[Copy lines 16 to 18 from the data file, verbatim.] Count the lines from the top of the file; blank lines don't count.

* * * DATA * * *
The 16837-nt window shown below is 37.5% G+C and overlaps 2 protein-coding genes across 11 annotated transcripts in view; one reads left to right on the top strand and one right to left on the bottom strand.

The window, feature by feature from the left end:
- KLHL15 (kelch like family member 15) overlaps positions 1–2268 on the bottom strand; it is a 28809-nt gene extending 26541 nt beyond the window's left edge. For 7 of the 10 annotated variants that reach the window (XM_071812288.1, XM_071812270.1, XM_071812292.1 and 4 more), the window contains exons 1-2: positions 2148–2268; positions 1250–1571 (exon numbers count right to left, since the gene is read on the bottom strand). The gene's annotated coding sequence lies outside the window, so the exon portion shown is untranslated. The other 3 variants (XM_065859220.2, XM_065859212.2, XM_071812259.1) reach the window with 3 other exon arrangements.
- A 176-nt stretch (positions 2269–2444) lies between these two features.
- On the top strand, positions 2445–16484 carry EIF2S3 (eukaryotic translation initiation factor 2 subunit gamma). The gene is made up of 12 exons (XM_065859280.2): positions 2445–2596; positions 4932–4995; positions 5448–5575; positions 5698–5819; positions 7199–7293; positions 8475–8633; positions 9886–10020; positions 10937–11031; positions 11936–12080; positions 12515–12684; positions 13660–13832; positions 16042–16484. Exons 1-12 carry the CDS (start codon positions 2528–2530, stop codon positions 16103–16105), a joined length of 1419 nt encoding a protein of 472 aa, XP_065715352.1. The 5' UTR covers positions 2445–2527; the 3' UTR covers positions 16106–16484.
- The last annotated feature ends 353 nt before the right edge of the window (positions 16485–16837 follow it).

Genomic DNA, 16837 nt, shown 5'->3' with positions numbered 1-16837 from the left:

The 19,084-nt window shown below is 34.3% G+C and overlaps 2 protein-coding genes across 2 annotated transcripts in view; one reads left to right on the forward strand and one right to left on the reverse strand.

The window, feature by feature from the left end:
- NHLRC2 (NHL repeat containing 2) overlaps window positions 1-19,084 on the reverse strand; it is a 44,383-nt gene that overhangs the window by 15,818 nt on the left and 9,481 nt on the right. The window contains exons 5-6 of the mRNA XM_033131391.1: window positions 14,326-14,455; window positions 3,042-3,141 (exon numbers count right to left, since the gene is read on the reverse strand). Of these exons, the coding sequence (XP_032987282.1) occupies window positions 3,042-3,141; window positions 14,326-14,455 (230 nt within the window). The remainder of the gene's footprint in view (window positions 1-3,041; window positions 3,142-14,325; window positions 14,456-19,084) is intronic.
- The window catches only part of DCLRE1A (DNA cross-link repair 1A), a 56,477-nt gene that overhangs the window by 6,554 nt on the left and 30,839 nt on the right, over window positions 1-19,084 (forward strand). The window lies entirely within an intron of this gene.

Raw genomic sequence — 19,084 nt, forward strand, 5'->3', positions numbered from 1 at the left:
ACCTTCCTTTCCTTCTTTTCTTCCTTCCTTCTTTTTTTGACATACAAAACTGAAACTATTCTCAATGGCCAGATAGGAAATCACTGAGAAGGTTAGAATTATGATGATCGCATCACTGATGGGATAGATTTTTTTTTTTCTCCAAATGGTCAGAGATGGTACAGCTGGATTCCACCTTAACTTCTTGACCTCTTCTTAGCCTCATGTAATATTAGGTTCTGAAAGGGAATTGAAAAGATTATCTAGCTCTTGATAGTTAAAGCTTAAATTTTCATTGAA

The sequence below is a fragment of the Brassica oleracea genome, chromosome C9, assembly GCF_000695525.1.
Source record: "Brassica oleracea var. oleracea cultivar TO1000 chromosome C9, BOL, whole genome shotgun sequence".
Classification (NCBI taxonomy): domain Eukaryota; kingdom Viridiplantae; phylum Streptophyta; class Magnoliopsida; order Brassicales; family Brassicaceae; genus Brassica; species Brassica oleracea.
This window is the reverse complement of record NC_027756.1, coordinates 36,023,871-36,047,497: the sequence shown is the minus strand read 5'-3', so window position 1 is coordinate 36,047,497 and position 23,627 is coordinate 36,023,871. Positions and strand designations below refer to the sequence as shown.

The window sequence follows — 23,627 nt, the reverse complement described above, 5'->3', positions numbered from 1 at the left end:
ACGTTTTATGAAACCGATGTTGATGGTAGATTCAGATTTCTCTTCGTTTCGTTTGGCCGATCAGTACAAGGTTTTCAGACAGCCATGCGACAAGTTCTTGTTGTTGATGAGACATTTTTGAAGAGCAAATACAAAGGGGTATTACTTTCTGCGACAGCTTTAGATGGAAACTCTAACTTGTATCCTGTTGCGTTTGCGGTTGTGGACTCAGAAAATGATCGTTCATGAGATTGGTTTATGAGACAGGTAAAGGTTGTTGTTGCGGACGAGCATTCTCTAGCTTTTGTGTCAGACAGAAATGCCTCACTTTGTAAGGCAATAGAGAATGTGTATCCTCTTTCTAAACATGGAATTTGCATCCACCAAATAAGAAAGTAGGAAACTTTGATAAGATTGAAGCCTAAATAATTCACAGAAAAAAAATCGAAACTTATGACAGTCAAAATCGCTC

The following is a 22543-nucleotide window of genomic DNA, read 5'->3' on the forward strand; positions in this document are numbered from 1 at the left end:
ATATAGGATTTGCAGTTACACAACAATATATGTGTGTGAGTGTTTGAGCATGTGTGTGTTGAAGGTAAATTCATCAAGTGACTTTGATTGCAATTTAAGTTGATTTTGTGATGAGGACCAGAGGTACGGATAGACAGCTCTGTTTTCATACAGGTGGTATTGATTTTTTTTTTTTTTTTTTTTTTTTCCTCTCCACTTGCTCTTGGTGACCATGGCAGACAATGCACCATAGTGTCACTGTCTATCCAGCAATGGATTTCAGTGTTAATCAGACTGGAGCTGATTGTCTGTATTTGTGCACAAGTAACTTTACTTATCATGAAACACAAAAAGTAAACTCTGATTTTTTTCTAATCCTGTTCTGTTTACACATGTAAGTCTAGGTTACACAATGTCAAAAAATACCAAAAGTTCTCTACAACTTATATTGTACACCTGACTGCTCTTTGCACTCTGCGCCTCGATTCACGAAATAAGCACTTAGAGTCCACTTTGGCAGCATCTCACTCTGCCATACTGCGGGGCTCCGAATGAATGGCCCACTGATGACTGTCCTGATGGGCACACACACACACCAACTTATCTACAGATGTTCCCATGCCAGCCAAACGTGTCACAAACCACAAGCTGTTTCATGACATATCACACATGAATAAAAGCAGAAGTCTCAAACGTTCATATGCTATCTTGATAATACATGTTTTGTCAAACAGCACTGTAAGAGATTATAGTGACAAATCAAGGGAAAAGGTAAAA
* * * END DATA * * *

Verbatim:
Classification (NCBI taxonomy): domain Eukaryota; kingdom Viridiplantae; phylum Streptophyta; class Magnoliopsida; order Brassicales; family Brassicaceae; genus Brassica; species Brassica oleracea.
This window is the reverse complement of record NC_027756.1, coordinates 36,023,871-36,047,497: the sequence shown is the minus strand read 5'-3', so window position 1 is coordinate 36,047,497 and position 23,627 is coordinate 36,023,871. Positions and strand designations below refer to the sequence as shown.

The window sequence follows — 23,627 nt, the reverse complement described above, 5'->3', positions numbered from 1 at the left end: